Come fly with me

James Dartnell by James Dartnell - February 20th, 2017

Formerly CFO of Dubai International Financial Centre, Rajesh Pareek has recently been named Group CEO of UAE-based travel booking agent Musafir.com. He tells CNME about his plans to progress the firm’s online booking business, and how technology is disrupting the industry.


What are your thoughts on transitioning from working for DIFC to an e-commerce platform?

Musafir.com

Rajesh Pareek, Musafir.com

I’ve spent a lot of time getting an understanding of how this industry works, as well as talking extensively with our CTO. It’s different in many aspects, but beyond having the right technology and platform, everything else in terms of governance, policies and procedures remains the same from one industry to another. However, the business model does change. We have corporate accounts, our online platform and the B2C element where we expect significant growth. We need to look at how we can make a user who visits Musafir.com a long-term customer; how we can engage them. It’s not just service efficiency or how competitive we are; we also have to look at how we can optimise the technology. Our technology platform has to be superior.

How can you convert one-time customers into long-term ones?

It’s an important element, and needs two or three things. Firstly, you have to be very competitive, and by that I mean how people will jump from one company to another if they find a cheaper product. However, our delivery in the post-sales stage is important. For example, if you book a ticket and then want to cancel it, how quickly that can be processed. Providing online visa services when you book a ticket and things like that are also important. We’re looking at other ancillary services that matter to the customer. They might have a one-time engagement, but if the after-sales service is not effective, then that impacts the engagement.

The other element is the features that we provide in our online engagement and on the app. We’ve got a clear roadmap for the next 12 months in terms of which projects we need to complete to ensure we’re not inferior to our competitors, as well as identifying our niche so that we can improvise. If the technology platform is strong enough with smooth features, it makes it extremely effective for that customer to come back.

What is your niche?

We’re a local, homegrown business and a regional player. The company has received investment so that it has grown from being a small travel shop. We provide end-to-end services, including online visa services and holiday bookings. There is a continued intent to invest, and we want to be one of the largest OTA’s in the region. We’re now expanding in Qatar and Saudi, because we believe we can expand quicker than others. We believe we’ll be one of the largest players in the regional marketplace in the coming years.

Is the Middle East finally waking up top e-commerce?

Absolutely. E-commerce is the future. Noon is a great example, and you have solid homegrown companies like Souq.com. It has been flavour of the year over the last two years, and there’s been a lot more activity.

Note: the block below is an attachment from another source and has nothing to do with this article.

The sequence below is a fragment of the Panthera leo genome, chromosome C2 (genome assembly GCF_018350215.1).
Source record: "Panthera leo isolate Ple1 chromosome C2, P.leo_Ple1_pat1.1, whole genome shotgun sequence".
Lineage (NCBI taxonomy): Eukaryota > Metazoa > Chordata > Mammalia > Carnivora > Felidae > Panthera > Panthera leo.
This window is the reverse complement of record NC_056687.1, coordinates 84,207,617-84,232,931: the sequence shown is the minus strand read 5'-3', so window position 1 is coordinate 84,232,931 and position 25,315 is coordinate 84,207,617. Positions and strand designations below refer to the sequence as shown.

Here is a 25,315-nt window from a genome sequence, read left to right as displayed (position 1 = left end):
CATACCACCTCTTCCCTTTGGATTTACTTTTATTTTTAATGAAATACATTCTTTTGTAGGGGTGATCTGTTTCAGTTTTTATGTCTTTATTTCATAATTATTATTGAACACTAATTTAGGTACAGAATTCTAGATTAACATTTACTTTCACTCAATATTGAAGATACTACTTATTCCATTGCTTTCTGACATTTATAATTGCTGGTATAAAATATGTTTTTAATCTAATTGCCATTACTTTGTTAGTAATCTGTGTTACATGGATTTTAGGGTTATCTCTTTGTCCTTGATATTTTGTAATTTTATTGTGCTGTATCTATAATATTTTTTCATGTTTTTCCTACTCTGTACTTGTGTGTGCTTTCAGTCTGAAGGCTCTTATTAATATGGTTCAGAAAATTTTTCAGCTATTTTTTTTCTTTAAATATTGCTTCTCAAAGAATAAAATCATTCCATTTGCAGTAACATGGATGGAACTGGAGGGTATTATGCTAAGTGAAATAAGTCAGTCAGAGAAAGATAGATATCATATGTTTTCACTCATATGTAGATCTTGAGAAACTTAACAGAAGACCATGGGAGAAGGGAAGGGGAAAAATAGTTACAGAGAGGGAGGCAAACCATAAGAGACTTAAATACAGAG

Our conventional model is strong, and that generates profit which can be invested in our e-commerce platform. Our B2C component will be a main focus in the coming years.

Surely that raises the prospect of your physical travel agents being closed in the coming years?

There’s always a risk of that cannibalisation taking place. People move from one to the other, but I don’t see that happening in the near future. When you look at corporate or walk-in customers, there is still a large proportion that won’t log into multiple sites or use search engines. They prefer to go to a desk and make bookings. There’s still time for the conventional business to be taken up online.

What sort of investment will you be making in your technology infrastructure over the coming years?

I can give you a heads up and say we’re setting up an office in Pune in India. We’re in the process of hiring 30 technology staff, which will be increased to 50. We’re doing that to create a technology hub, for people who are purely focused on the platform. We currently have 17 IT staff who sit in our office. Our clear focus is on technology, and we have a roadmap for the next 12 months. This includes our B2C platform, visa services and ticket booking.

Based on your conversations with your CTO, what are the most important aspects of your IT environment?

Projects around payment systems are important. We’re also looking at how the user interface can be made very easy. If a competitor is providing better services than us, we need to look at how we can enhance ours. The idea is to be relevant and competitive across mobile and web usage. IT security is paramount for us. We’re ISO 27001-certified and that’s detailed in terms of our network and security system. We’re doing everything that is required to combat IT security threats.

Will the negative effects of the region’s travel market affect you?

What’s more important for us is the volume of our transactions, not value. Our numbers have increased, while transaction value depends more on what the airline is charging. The average transaction value has reduced, but our volume has increased. If our volumes start dipping, that’s where the concern is.




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